The intensive thought about water supply and storage facilities given by the Order became handy during the British blockade in 1799. Those locked behind Valletta's fortifications, mainly French and Maltese, managed to survive thanks to millions of gallons of water stored in the many cisterns and water reservoirs beneath the city – even though direct water supply through Wignacourt's Aqueduct had been cut off.  

The British Way of Water Management

The constantly increasing population and activity around the harbour areas during the British period meant as well an increase in water demand and consumption. Thus, the British Empire found engineered solutions to make the best use of the water supply infrastructures that already existed, while also building new ones. It was during this period that various infrastructural works were carried out, which included the digging of a deep well near Valletta in 1851, to pump water from sea-level aquifers with a motorised pump. As the years passed, the drilling and pumping technology of the British advanced – increasing the exploitation of the sea-level aquifers and the lower aquifer system with the construction of groundwater collecting galleries. 

Luqa Naval Reservoir

Photo of Luqa Naval Reservoir built in 1905-1909, via Malta Underground Facebook Page 

Important works included the construction of galleries and pumping stations such as in Wied il-Kbir, a boiling-type distillation plant at Tigne in 1881, a pipelaying system for water to reach Valletta, Floriana, Sliema, Birkirkara, Żebbug, Siġġiewi, Rabat and Mdina in 1887, the Ta' Qali Reservoir, the Fiddien Reservoir, the Qrendi Reservoir, Luqa Naval Reservoir and Ta' Kandja underground galleries among other massive groundwater abstraction stations and major water pipelaying between 1955 and 1961. The first drilling of the Ta' Kandja underground gallery network started in 1950 and as Malta's water consumption increased also due to more activities in the tourism and industrial sector, water projects continued over the years.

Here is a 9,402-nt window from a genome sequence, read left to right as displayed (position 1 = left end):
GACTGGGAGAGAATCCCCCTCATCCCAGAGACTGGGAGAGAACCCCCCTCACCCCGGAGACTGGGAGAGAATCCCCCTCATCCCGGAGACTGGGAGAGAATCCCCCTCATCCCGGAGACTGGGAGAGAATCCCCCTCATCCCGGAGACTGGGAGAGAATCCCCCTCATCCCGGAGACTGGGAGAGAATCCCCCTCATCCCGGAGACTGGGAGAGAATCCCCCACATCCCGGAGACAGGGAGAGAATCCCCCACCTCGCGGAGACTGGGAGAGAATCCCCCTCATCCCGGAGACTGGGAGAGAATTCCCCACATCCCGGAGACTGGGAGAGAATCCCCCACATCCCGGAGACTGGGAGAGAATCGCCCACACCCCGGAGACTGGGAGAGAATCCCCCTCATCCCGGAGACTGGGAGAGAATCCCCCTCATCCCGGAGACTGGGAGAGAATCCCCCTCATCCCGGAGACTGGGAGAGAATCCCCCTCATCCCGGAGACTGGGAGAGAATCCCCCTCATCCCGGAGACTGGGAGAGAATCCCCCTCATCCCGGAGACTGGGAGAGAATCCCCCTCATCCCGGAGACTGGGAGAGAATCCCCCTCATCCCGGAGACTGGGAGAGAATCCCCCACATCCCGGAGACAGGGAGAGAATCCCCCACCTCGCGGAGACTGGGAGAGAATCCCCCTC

Water Management Under An Independent Malta

As Malta and Gozo's standard of living continued to increase post-independence, the water demand also continued. What was also expected, however, this time round was high-quality and safer water for consumption. The first important milestone in water quality was reached before Independence, in 1909 when Sir Temi Zammit and Major A. H. Morris recommended the sterilisation of water through chlorination. This process made the public water supply safer, alongside a decision to switch to a closed pipe system for distribution. 

RO Plant in Pembroke

Reverse Osmosis Plant in Pembroke, via The Malta Independent   

With years of abstracting groundwater to meet the demands of the population, the aquifers deteriorated. Thus, alternative ways of sourcing water had to be looked into. The 1960s saw the construction of multi-stage flash (MSF) distillation plants as the most economical and successful way to supply water for potable use. In the 70s, intense drilling for water continued and in 1982 the first Reverse Osmosis plant was opened in Għar Lapsi. In the following years, RO plants in Marsa, Tigne, Ċirkewwa, Pembroke and Hondoq in Gozo were opened. Today, the main source of water comes from underground galleries of Ta' Kandja in the limits of Siggiewi and the RO plants of Pembroke, Ċirkewwa, Għar Lapsi and Ħondoq. The years 1982, 1983 and 1988 saw the inauguration of RO plants in Marsa, Tigne and Ċirkewwa, respectively. The Water Services Corporation (WSC) was founded on 20th January 1992 through Parliament Act No. XXIII of 1991. During its years of operation, the WSC has contributed to the entire water cycle, from production and distribution to the collection and wastewater treatment.   

The evolution of water management in Malta and Gozo is certainly a rich one. Stay tuned for more as next time we'll be putting our safety hats on as we go beneath the surface to explore various water reservoirs – some of which you didn't know existed! 

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About Tiziana Micallef

Tiziana is a content writer and a mum of two active boys. She's an organisation freak always looking for inventive storage solutions, and enjoys DIY. She loves exploring new languages and has a passion for fashion, which she believes is a great way of self-expression.